COVID continues to lay bare Africa’s vulnerability

COVID continues to lay bare Africa’s vulnerability

By Antony Mutunga

To date the disruptions caused by COVID-19 are still being felt throughout the economy as many businesses struggle to stabilize and return operations to the norm. In fact, its impact led to Africa’s GDP to contract by an estimated 3.2 percent in 2020. This saw an estimated 55 million Africans pushed into extreme poverty as more than two decades of progress in poverty reduction was wiped out.

According to an Economic Report on Africa (ERA2021), ‘Addressing Poverty and Vulnerability in Africa during COVID-19’, an estimated 12.6 percent more people were expected to fall into poverty in 2020 alone – more than the total number of people pushed into poverty since 1999. 

Usually, poor households move into and out of poverty because of exogenous shocks like the COVID-19 pandemic, and their inability to manage uninsured risks only increases their vulnerability. Therefore, non-poor people whose consumption lies between Sh221-Sh337 ($1.90–$2.09) a day are likely to fall into poverty due to the pandemic because even a small amount of consumption volatility can push them into poverty. Poor people, who own few assets, have limited access to credit, informal employment and low wages are particularly vulnerable and have been severely hit by pandemic-containment measures.

Current projections indicate the pandemic is likely to continue increasing the number of people living in extreme poverty, in Africa and globally.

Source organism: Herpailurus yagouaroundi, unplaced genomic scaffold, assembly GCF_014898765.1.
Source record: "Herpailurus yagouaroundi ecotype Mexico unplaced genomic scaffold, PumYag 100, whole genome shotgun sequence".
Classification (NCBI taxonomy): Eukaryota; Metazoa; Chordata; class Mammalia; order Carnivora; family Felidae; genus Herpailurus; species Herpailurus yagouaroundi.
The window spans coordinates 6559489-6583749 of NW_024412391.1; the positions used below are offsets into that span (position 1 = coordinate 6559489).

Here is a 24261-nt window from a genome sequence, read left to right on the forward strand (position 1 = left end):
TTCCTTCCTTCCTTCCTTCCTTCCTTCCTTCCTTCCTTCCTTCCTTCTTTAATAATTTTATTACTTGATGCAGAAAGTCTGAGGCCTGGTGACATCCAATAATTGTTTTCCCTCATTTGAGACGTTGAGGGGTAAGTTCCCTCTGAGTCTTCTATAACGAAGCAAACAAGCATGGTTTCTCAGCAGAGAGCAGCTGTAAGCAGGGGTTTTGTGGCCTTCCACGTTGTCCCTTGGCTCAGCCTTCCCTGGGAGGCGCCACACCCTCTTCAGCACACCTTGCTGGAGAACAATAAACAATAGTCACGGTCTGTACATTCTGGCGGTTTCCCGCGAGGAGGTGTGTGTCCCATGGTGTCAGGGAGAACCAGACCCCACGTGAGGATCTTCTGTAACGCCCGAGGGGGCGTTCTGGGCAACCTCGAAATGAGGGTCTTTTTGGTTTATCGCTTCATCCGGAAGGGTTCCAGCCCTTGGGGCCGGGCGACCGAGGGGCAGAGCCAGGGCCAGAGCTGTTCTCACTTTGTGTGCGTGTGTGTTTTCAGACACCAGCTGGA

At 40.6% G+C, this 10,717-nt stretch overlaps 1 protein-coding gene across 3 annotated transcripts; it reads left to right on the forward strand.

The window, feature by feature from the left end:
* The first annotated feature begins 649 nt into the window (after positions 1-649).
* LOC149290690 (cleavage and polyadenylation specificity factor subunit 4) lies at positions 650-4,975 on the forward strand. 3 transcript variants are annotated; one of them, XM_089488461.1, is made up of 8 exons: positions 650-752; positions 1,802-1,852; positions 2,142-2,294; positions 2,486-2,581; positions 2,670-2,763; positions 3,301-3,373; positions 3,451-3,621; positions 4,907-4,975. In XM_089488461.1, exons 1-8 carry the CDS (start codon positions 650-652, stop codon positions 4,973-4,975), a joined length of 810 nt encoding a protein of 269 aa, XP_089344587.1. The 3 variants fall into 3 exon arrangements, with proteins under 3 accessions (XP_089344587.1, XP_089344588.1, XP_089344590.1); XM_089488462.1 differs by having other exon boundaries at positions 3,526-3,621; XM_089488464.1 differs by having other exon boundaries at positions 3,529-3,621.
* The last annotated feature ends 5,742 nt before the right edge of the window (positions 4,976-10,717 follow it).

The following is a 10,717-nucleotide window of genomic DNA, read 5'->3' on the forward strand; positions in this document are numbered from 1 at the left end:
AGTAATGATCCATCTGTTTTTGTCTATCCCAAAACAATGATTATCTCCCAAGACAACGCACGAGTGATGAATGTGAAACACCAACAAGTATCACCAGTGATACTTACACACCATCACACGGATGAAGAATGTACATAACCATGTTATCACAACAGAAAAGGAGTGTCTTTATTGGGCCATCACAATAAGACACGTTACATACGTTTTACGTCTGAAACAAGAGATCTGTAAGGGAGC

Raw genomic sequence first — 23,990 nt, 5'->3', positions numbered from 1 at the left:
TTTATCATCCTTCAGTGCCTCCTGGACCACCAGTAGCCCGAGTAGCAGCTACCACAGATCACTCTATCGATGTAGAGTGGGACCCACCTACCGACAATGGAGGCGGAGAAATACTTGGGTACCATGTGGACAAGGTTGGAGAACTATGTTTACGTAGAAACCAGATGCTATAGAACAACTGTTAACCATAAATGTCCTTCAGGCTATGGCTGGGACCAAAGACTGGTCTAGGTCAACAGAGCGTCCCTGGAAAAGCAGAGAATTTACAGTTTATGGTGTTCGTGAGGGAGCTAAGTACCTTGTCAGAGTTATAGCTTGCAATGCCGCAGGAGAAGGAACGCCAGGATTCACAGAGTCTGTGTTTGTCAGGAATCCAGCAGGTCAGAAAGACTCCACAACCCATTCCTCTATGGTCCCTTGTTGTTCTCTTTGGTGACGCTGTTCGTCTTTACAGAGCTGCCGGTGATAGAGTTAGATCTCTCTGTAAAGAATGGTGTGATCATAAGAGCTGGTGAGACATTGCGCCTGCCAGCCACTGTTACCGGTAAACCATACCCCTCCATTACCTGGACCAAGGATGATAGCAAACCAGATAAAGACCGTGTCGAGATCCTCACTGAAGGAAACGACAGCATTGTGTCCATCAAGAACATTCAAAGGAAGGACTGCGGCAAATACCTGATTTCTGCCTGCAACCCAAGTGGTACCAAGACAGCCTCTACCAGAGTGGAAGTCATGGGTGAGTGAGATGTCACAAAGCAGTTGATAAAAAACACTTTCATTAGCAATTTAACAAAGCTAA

Hanan Morsy, United Nations Economic Commission for Africa (ECA)’s Deputy Executive Secretary said the report analyses the implication of COVID-19 in terms of poverty, but brings a new dimension stressing the vulnerability in Africa. It brings the element of people centric analysis of what has been happening during COVID-19 and what we need to do to ensure that the vulnerable population are protected in terms of social safety net and putting up the right policies.

“This report is particularly relevant given to what we have seen as the implications on the continent. The most critical implication of COVID-19 has been the reversal of the very hard-won gains that the continent had managed to achieve in reducing poverty,” said Morsy.

To respond to the growing poverty effects of the pandemic, many African countries have executed expansionary fiscal and monetary policies to maintain consumption and aggregate demand and prevent firm closures and job losses. But with effects from other conflicts such as the Russia-Ukraine conflict this will be greatly affected in the long run and the number of those falling into extreme poverty will continue soaring.

The African Continental Free Trade Area (AfCFTA) has the opportunity to put Africa in a better position to eradicate poverty. Currently, most African countries still depend on exports of raw materials and on imports of essential goods such as food items and pharmaceuticals. 

If AfCFTA is effectively implemented, intra-Africa trade is expected to increase, helping Africa industrialize and diversify, reducing trade dependence on international countries and boosting the share of intra-Africa trade from roughly 15 percent to over 26 percent. (

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